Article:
Picasso’s painting “Tete d’Arlequin” was stolen back in 2012 from Rotterdam’s Kunsthal museum and has reappeared in Romania sometime on Sunday.
In a dramatic heist, the thieves managed to get away with a Picasso painting, but also managing to grab 7 other paintings. These include Matisse’s “La Liseuse en Blanc et Jaune.” Monet’s “Waterloo Bridge, London” and “Charing Cross Bridge, London”, and Lucian Freud’s “Woman with Eye’s Closed.” Dutch news called it “the theft of a century.”
The heist itself raised the eyebrows of museum directors and boards all across Europe, questioning their security. The Romanian ringleader and his accomplices were convicted in 2013 but none of the artworks were uncovered and some Romanian experts believe that the artwork may have been burned in an effort of a cover up. The artwork was never found.
Over the past week, Mira Feticu, a Dutch-Romanian author received a letter and, once she realized what it was, quickly informed the police. The letter gave a description about where Picasso’s “Tete d’Arlequin” was located.
Feticu and a colleague, Frank Westerman, flew to Romania to find that the letter’s claim was genuine, according to her. They drove for three hours from Bucharest to a village where they hoped they would find the missing Picasso painting.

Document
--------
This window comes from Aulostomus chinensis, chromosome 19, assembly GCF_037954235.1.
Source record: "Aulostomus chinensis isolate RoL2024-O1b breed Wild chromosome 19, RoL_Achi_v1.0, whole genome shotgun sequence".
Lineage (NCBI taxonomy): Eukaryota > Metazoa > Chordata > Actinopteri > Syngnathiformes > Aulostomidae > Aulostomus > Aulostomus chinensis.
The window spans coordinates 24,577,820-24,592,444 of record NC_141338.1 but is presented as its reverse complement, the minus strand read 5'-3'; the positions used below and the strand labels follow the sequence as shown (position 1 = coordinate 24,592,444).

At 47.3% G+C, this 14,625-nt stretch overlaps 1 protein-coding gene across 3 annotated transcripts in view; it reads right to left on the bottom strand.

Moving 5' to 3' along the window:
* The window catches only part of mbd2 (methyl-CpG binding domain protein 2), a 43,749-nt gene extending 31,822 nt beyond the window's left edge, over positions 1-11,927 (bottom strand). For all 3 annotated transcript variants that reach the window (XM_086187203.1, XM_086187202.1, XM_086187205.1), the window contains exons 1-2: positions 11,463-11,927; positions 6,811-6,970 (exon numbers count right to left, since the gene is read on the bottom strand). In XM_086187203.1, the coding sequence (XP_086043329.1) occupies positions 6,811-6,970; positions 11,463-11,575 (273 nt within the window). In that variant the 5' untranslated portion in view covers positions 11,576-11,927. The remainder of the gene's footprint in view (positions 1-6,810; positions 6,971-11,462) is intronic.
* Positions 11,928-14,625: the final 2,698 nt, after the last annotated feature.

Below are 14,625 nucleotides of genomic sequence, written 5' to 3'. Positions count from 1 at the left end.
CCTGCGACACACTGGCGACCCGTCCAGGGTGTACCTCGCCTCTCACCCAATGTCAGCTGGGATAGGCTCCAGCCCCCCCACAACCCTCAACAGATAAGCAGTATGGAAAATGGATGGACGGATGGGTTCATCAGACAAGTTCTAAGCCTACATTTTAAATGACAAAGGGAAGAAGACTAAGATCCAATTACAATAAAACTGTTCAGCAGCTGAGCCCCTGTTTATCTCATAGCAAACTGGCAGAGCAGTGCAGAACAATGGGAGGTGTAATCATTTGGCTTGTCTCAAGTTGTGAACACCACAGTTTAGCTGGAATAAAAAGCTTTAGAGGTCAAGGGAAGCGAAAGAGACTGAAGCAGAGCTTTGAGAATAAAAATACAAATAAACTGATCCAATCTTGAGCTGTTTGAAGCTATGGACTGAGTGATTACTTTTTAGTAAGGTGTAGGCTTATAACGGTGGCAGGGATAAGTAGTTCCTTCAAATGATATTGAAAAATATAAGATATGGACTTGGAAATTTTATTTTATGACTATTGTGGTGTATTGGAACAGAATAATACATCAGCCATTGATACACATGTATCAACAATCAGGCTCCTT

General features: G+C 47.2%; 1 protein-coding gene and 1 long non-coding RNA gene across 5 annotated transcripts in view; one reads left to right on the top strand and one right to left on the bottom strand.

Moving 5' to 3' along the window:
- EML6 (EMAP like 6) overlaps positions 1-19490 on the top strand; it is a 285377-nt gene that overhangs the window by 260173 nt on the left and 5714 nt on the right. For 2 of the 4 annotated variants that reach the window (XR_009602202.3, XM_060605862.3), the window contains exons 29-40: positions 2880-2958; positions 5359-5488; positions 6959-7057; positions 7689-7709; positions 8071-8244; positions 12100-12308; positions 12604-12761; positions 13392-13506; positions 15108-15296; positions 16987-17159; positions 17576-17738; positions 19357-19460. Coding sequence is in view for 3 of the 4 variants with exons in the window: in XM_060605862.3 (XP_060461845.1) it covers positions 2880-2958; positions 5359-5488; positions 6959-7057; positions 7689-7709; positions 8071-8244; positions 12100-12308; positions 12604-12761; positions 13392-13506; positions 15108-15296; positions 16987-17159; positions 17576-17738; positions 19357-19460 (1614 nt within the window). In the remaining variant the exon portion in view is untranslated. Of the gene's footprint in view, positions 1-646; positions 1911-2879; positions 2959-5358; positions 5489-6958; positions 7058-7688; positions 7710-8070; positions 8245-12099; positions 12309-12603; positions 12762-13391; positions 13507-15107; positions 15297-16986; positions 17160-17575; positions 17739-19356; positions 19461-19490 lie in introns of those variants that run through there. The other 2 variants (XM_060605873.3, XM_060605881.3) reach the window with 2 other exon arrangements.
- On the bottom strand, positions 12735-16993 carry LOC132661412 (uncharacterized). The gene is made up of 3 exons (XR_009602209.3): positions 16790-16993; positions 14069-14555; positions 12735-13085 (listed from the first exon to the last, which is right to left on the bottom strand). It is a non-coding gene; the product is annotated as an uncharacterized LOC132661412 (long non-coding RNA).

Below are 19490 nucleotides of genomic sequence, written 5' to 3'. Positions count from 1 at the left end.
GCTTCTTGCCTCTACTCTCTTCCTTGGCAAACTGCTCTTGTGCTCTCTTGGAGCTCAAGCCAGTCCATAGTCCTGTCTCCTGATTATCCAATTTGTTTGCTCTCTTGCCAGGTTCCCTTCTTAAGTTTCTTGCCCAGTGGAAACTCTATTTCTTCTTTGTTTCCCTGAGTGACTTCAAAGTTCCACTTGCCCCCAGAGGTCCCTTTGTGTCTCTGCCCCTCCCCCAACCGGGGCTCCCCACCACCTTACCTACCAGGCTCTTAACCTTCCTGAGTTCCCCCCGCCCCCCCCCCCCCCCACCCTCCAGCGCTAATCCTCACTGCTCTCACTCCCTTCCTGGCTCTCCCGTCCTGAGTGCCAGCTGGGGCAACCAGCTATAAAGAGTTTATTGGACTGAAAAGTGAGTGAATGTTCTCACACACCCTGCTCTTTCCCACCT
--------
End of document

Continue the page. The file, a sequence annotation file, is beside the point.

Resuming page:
“It was buried in a woods not far away from the village of Carcaliu, where the thieves were from,” she said in an interview with The New York Times. “I was told to walk 450 meters down a path and find some markings on a tree. And then a second tree nearby has a red symbol on it. There, under a rock, we found the painting, wrapped in plastic just under the soil. I cried when I saw it.” It’s too good to be true.
However, the story doesn’t end there. Peter van Beveren, curator of the collection, expressed his doubts about the painting be authentic. Bereven studied some of the images put on the net, and can already tell differences such as the thickness of strokes or lines.
It only took another day or so for Feticu to receive another letter– this time from a Belgian performance art group called Berlin. The letter explained that the aim was to “find out at which point things would falter, with whom and why.”
The Dutch authorities have no comment when asked if Berlin could be in possession of the real paintings.